You might not like this, but wasps are an important part of our ecosystem and their disappearance would bring about some grave consequences. Wasps are pollinators, and despite their persistent need for wasp control during the warmer months of the year, they play a vital role in pollination. There are countless campaigns to save the bumblebee, so why not the wasp? It’s hard to imagine protecting them after they’ve destroyed another picnic, panicked another victim.
In today’s article, we’re going to look at some of the benefits that wasps bring us, such as pollinating plants. Wasps are often viewed in a negative light, but today we’re going to look at some of the positive aspects of their activity. And, by the end of this article, you’ll know that if you ever end up with a wasp control issue, then Truly Nolen are the pest control experts to call.
What Benefits Do Wasps Bring?
The vast majority of flowering plants depend on pollinators to germinate and spread their pollen to another plant. In fact, around 75% of all flowering plants require pollinators of some sort.
When we think of pollinators, naturally we think of bees. Bees patiently work their way between flowers, coating their fur in pollen and cross-contaminating with the next flower they visit. But as well as bees, you’ll perhaps be surprised to learn that flies, beetles, butterflies, moths and yes, even wasps also pollinate flowering plants.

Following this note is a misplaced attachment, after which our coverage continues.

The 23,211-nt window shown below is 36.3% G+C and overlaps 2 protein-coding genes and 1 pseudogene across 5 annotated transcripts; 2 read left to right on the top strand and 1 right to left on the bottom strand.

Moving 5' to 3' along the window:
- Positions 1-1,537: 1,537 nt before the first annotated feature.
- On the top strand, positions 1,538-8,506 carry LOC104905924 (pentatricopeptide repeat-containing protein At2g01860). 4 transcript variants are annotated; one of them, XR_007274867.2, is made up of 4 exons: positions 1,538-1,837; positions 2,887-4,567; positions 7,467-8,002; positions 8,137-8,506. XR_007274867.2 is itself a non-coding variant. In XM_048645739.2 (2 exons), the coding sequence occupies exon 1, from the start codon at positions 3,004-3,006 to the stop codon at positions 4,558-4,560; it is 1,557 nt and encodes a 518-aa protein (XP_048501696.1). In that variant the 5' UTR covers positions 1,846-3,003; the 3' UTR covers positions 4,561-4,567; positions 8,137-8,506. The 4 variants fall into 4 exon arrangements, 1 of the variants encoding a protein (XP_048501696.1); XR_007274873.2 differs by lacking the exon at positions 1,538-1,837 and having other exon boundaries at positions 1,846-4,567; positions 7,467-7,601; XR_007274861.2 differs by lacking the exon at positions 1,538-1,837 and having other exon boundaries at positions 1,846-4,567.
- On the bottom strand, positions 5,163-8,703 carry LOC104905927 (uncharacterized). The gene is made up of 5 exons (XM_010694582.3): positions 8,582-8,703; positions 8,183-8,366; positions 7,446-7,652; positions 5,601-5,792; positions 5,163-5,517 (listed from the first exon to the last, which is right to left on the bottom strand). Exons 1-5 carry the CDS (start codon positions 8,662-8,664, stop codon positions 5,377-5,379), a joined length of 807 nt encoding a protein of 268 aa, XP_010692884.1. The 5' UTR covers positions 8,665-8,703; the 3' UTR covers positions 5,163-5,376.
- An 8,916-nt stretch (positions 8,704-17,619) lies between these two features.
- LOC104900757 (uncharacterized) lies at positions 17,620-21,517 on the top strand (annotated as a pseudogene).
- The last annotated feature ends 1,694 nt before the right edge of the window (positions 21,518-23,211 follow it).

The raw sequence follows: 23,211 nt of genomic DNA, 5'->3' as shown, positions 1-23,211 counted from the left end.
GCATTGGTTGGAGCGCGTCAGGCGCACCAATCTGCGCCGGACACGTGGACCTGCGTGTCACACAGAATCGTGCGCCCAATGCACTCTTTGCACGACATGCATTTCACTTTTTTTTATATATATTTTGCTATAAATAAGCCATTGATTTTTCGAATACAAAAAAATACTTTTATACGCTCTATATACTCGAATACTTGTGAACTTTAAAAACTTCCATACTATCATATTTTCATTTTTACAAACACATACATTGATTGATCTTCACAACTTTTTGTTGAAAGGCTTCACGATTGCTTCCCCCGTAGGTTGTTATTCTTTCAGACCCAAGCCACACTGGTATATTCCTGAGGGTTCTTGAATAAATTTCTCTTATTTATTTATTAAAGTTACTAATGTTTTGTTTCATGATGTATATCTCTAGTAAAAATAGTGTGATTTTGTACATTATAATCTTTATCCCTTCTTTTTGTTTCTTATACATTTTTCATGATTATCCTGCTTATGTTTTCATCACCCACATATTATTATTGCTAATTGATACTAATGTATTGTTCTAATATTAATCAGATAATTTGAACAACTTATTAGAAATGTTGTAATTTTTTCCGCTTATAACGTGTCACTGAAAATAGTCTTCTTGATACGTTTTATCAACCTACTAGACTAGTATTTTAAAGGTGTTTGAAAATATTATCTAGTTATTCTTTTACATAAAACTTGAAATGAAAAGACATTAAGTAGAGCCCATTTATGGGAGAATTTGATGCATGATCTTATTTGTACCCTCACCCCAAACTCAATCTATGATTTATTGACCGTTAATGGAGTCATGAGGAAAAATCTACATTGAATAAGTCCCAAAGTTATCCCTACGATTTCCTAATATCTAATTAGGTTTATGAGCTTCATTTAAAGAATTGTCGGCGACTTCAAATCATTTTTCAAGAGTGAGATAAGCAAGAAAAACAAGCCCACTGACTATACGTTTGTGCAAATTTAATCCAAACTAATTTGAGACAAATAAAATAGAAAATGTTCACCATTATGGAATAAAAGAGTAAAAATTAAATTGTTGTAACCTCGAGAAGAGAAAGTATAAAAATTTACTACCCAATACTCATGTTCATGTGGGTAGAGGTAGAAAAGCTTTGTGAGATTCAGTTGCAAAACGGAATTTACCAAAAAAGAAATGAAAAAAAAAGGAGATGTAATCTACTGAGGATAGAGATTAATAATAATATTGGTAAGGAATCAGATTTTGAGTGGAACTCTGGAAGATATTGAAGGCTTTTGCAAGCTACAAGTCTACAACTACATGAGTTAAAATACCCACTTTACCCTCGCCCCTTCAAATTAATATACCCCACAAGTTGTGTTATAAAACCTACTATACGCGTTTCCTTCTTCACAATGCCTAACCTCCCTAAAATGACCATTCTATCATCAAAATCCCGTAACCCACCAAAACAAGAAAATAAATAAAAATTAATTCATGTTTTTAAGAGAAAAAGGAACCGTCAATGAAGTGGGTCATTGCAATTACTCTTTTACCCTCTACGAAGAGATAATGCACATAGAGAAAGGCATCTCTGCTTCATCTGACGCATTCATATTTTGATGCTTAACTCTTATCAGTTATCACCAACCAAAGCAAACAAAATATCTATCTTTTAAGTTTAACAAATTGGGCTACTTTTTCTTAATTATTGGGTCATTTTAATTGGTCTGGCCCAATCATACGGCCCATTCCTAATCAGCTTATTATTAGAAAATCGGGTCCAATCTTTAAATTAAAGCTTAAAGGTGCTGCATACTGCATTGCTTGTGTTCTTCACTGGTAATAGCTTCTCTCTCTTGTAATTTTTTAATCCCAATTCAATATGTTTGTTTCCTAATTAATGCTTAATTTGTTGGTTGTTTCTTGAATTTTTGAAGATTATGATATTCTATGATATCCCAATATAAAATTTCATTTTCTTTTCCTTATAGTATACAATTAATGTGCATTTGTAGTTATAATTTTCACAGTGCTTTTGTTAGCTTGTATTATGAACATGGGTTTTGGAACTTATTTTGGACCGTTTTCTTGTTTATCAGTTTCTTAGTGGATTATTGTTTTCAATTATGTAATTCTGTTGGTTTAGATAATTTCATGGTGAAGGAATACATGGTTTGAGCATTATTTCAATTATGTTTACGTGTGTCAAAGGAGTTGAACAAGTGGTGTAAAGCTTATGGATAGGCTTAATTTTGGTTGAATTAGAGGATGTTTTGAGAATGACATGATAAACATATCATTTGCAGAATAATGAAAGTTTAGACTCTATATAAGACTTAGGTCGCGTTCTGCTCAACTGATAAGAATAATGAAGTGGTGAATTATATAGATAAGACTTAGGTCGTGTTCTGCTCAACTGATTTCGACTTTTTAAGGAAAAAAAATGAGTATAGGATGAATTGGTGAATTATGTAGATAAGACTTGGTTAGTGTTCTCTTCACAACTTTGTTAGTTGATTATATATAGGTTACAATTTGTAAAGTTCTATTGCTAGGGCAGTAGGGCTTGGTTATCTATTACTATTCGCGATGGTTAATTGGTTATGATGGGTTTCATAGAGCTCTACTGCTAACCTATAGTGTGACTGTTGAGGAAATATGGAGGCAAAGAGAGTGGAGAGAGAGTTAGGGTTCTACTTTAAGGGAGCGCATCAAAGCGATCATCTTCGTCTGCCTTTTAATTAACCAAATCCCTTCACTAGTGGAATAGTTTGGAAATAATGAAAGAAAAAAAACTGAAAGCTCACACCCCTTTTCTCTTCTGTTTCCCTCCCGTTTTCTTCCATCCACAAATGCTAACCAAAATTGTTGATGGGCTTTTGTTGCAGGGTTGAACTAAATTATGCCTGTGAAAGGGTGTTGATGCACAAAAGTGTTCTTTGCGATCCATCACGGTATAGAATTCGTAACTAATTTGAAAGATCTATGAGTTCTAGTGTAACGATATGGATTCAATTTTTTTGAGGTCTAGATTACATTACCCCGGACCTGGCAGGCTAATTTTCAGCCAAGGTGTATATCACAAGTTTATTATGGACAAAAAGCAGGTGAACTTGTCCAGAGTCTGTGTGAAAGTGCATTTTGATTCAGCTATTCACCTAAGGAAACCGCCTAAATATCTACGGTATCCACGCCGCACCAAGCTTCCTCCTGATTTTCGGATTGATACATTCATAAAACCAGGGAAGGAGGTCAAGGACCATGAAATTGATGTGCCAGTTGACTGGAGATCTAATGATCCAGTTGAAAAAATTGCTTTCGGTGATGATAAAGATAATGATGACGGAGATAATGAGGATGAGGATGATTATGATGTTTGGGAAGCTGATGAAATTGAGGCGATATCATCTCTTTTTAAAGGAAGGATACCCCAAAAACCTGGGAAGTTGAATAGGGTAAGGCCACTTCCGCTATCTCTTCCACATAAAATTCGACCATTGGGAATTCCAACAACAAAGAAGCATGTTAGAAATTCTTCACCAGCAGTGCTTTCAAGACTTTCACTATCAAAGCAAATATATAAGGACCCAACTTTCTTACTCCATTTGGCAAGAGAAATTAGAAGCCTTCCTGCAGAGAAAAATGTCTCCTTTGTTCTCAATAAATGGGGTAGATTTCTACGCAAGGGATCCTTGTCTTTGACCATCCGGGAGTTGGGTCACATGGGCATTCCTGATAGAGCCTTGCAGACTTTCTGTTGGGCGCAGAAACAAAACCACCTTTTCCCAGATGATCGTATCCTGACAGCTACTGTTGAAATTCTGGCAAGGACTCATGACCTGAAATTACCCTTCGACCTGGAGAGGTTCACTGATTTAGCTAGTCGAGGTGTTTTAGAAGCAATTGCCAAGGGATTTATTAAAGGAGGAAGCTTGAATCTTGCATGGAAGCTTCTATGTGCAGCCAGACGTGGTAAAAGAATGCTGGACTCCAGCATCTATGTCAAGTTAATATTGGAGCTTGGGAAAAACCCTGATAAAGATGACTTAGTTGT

Wasps are actually decorated in tiny hairs. This may not be as obvious as it is on say butterflies or bees, but wasp hairs also attract pollen when they collect nectar from a flowering plant. When they visit the next plant, that pollen is transferred. Bees are often heralded as the single most important pollinating insect, but other bugs, including wasps, play a crucial role.
So crucial, in fact, that some fruits and flowers wouldn’t exist at all without the wasp. One classic example is between the fig and the fig wasp. These two rely on one another so heavily that if fig wasps were for some reason to disappear, the fig fruit would disappear altogether. Figs also heavily support the diet of birds and other mammals. Remove fig wasps and there could be telling consequences.
Wasps as Predators
But wasps aren’t only effective as pollinators. Sitting at the top of many insect food chains, wasps can be particularly useful in your garden. So much so, that some gardeners actively encourage certain species of wasps to populate their garden.
There are more than 30,000 species of wasp identified so far, and the ones you’re likely to associate with painful stings are just a few of the very many wasps that could be on your property. Some of them will live their whole lives unnoticed. Predatory wasps, for example, are difficult to find and common in the garden. They plant eggs within caterpillars and grubs and control their populations effectively.
Other species of wasps will eat spiders, caterpillars, ants, and flies. It may not sound like much, but some of those insects can have a destructive influence in any garden. Caterpillars, in particular, can interfere with gardener’s products almost overnight – wasps help to control their population.
Truly Nolen & Wasp Control
So, it may pain you to admit it, but there are several advantages of having wasps in our world. They pollinate and control other pest populations. That being said, you still don’t want to find a wasp nest on your property, or even worse, in your attic.
If you do, be sure to contact our Truly Nolen team. We understand wasps better than anybody else, and we’ll know how to safely and effectively remove them from your home.